Our study aligns with previous research, estimating the incidence rate of retained placenta at 0.78% (1 in 128) among delivery hospitalizations, which is consistent with previous reports of an incidence ranging from 0.1% to 3.3% [2,3,4, 6, 9]. However, it is important to note that the reported incidence rates of retained placenta vary widely across studies, with lower incidence rates often reported in less industrialized nations . The reasons for this variation are complex and multifactorial, potentially related to diverse epidemiological or delivery-related risk factors such as previous cesarean delivery, maternal age, and oxytocin use, as well as different practice settings worldwide [2, 4, 7,8,9, 11,12,13]. We observed an increase in the incidence of retained placenta over the study period, the reasons for which are largely unknown and warrant further investigation. Some studies suggest factors such as increased cesarean delivery rate and maternal age may contribute to the elevated incidence of retained placenta [6, 20, 22], but these factors remain controversial.
Although the adverse maternal health outcomes affected by race and ethnicity have been extensively reported [16, 23,24,25], very few studies investigate the disparities in retained placenta. In an initial study based on a small sample of the American population, Coviello et al. found that the non-Hispanic Black race was associated with a decreased risk of retained placenta compared with the non-Hispanic White race. In contrast, no association with other races was found . Our study fills the data gap left by the above research by showing more detailed information regarding the disparities of racial and ethnic groups in the incidence of retained placenta among delivery hospitalizations in the United States. We showed that the retained placenta rates by race and ethnicity differed significantly more than previously reported. In addition to Blacks, as constant with Coviello et al. , compared to White mothers, Hispanic and Asian, and Pacific Islander birthing persons were significantly less likely to experience retained placenta than White women, while Native American birthing persons are more likely to experience retained placenta. Although the causes of these disparities are not yet elucidated, we assume that they may be connected to social determinants and delivery-related risk factors. For example, we recorded that the proportion of Native American birthing people (nearly 30%) located in rural settings, where medical resources are relatively inadequate, is substantially higher than other races/ethnicities (less than 13%). Previous study suggested that mothers living in rural areas are less likely to utilize skilled birthing attendants as compared to their counterparts living in urban areas . Consequently, the lack of skilled birthing attendants may contribute to these disparities by delaying early detection and management of complications like retained placenta among Native American birthing persons during the birth process. In addition, delivery-related risk factors, such as previous cesarean delivery, maternal age, and oxytocin use, were thought to be associated with variation in the incidence rates of retained placenta that may also be related to racial disparities in retained placenta due to different cultural and practice setting. However, there is currently no direct evidence to support these hypotheses. Nevertheless, our findings highlighting clinical care or health policy efforts aimed at reducing the disparate and increasing incidence of retained placenta may need to be given priority to those Native American birthing population who living in rural areas. Further studies are encouraged to explore the intrinsic mechanism for this observation, with opportunities for potential management strategy.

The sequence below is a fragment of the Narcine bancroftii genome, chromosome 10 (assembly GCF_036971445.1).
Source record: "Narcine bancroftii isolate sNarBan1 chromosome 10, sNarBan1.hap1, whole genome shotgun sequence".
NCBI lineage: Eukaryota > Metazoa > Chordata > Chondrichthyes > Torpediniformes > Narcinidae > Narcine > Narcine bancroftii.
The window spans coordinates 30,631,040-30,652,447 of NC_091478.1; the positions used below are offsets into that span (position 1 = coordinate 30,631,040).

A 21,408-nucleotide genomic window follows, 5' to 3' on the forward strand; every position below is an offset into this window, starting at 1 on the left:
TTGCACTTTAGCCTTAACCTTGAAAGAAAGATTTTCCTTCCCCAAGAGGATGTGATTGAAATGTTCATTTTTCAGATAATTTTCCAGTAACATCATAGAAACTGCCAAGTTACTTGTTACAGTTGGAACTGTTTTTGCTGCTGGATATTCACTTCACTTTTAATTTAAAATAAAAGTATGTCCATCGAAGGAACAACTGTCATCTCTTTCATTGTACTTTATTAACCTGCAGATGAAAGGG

Our estimate of a 2.8% in-hospital mortality rate among deliveries with retained placenta aligns with previous estimates ranging from 3% to 9% . Our results also showed that birthing persons with retained placenta were nearly 3.5 times more likely to die than those without retained placenta, underscoring the importance of effective management of retained placenta in obstetric care. We also found that deliveries with retained placenta significantly increased healthcare utilization, as measured by length of stay and hospitalization costs. Notably, significant racial and ethnic differences were observed in the healthcare burden and outcomes of retained placenta during labor and delivery hospitalization. For instance, in our subgroup analyses, non-White women were associated with higher in-hospital mortality and total hospitalization costs compared to White women. These findings highlight the need for attentive pregnancy management, which may contribute to preconception counseling and improved maternal outcomes.